An “Escondido CA North County Times” headline on Thursday July 11 2012 read:
Noted philanthropist Jack Campbell dead at 69
He will live in the hearts and minds of those privileged to know him as long as they, too, will live. We knew him as an early pillar of the Rotary Polio Survivors Action Group while Escondido remembered him as, “a man who overcame polio to have a successful computer career and became one of Escondido’s best-known philanthropist and community leader, died Wednesday of cancer.” “Campbell was remembered Thursday as a bright and gentle problem-solver who gave generously of his time and money to Rotary International, Interfaith Community Services, Neighborhood Healthcare, Patio Playhouse, the Escondido arts center, the Boys and Girls Club, the YMCA and the Downtown Business Association.” As I write this I cannot remember how Jack and I first connected. But I remember well the first time I saw him. It was in Chicago in 2005. Dave Heagerty, a fellow “Red Coat” District Governor (1992-93) and Past Chairman of PSA had agreed to meet at the Rotary International 100th Birthday Convention to plan and organize the future of the Rotary Polio Survivors Fellowship. Dave and I were waiting at the elevator door in the tiny lobby of the Burnham Hotel when, “here came Jack and Jill” rolling into our lives. Jack was smiling his beatific smile as Jill, resplendent in her kerchief, propelled the wheelchair. Jill’s hair had gone the way of chemo therapy but it did not take away her strength and determination. I had launched PSA in 2003, as it was later called, in the belief that the time had come to identify polio survivors throughout the world through the expanding network of the thirty-three thousand or so Rotary clubs and perhaps assist each other in dealing with the recently recognized post-polio syndrome as well as contributing somehow to the on-going Rotary program to eradicate polio. It may have been Dave who identified Jack. In any case we convened our first official meeting at the Convention where we were joined by Dick Schultz from the Tampa Bay FL area and Shirley Pozzuoli from Diamond Bar CA. During this time, several of us had been lobbying the RI BdDir to strengthen the role of “service related” Fellowships. This resulted in the announcement at Chicago the Rotary Action Groups (RAGS) would now be a recognized group in the Rotary world of service providers. Jack was our first Newsletter Editor and Webmaster. What we lacked in numbers we tried to make up in vision, energy and enthusiasm. He was a delight to work with. Others who helped us survive and grow were Mike Abdalla, M.D., PDG 5320, Past RI Director, Cliff Dochterman, Past RI President, Harold Friend, M.D., PDG 6930, Joe Serra, M.D. PDG 5220, Joan Headley, Director Post-Polio International. One of the quotes in the newspaper article said, “…you would never think of him as disabled.” Jack was not disabled. He was a very intelligent and caring man. He understood the role of social responsibility and he gave generously of his time, talent and money to make his part of the world a better place. It is true that he was different because of his polio experience. He graduated from UCLA and was a math whiz. He had a long career with IBM from 1966 to 1981 when he started his own software company and continued until his retirement in 1995 when he and Jill moved to Escondido where they immersed themselves in organizations devoted to making it a better place to live. As we remember Jack we need not remember that his throne was a wheelchair, but that he was a man who personified the Rotary creed of service, good will and working for the benefit of all mankind. With the help of his wife Jill they brought these goals to life. As we say goodbye to Jack we are comforted to know that his commitment to service lives on.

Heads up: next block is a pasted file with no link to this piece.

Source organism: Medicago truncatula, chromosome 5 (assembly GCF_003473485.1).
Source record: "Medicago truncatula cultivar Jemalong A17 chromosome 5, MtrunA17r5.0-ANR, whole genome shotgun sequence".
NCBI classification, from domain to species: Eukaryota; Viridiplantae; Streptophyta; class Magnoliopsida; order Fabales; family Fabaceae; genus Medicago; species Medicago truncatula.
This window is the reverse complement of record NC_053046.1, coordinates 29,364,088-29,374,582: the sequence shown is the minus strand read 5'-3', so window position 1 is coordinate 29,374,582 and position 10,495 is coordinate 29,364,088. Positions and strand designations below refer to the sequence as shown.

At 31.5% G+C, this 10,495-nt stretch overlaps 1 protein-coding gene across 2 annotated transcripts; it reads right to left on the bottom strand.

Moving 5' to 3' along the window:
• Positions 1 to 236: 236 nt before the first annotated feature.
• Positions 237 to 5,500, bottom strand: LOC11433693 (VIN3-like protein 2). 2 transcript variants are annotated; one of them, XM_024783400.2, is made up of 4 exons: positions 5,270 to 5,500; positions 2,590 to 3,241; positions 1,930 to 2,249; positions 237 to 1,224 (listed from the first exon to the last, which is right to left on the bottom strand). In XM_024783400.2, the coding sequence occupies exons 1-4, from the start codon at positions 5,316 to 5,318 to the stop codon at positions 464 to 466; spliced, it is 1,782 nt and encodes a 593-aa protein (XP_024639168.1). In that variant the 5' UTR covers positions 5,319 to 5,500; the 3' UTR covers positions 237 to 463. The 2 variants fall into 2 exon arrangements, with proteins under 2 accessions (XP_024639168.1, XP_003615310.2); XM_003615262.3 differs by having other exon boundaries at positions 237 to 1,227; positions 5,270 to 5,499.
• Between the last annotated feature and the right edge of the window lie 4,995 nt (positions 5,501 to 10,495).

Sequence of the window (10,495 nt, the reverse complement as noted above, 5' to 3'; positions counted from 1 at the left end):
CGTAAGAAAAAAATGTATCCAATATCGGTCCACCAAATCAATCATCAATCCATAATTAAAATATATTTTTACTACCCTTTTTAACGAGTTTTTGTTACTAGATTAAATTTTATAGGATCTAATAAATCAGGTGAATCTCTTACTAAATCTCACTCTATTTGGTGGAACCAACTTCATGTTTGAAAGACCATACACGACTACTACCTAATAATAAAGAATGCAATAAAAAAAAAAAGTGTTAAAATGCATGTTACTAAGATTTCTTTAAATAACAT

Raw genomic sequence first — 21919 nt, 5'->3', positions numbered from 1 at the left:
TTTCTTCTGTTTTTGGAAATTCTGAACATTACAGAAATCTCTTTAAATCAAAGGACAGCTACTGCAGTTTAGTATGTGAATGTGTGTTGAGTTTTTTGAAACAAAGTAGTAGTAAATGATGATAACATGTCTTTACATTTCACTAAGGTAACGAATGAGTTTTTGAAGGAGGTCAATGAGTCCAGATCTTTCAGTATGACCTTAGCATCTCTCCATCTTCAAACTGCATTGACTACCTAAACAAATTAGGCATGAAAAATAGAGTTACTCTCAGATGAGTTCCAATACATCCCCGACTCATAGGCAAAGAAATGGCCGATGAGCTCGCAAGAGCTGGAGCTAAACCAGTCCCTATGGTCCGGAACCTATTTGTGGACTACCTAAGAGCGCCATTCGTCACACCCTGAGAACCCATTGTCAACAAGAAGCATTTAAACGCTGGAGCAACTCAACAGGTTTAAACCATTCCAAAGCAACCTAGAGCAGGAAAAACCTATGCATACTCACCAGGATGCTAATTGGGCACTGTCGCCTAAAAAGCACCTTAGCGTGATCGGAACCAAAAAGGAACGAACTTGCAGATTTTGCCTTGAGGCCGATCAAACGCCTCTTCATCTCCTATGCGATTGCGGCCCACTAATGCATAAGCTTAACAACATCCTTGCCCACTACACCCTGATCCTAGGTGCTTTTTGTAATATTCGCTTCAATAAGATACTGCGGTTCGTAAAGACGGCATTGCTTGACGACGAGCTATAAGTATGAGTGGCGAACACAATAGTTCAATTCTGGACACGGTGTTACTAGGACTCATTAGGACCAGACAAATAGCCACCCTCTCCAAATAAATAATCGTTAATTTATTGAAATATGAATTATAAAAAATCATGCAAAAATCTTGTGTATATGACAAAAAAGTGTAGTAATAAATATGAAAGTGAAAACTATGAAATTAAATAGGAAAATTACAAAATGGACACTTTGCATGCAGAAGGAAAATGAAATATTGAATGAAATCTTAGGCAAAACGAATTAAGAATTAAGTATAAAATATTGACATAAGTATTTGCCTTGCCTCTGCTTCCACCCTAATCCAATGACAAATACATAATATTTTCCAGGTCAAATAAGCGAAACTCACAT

– Ray Taylor, PDG 7690, Founder Polio Survivors & Associates (PSA)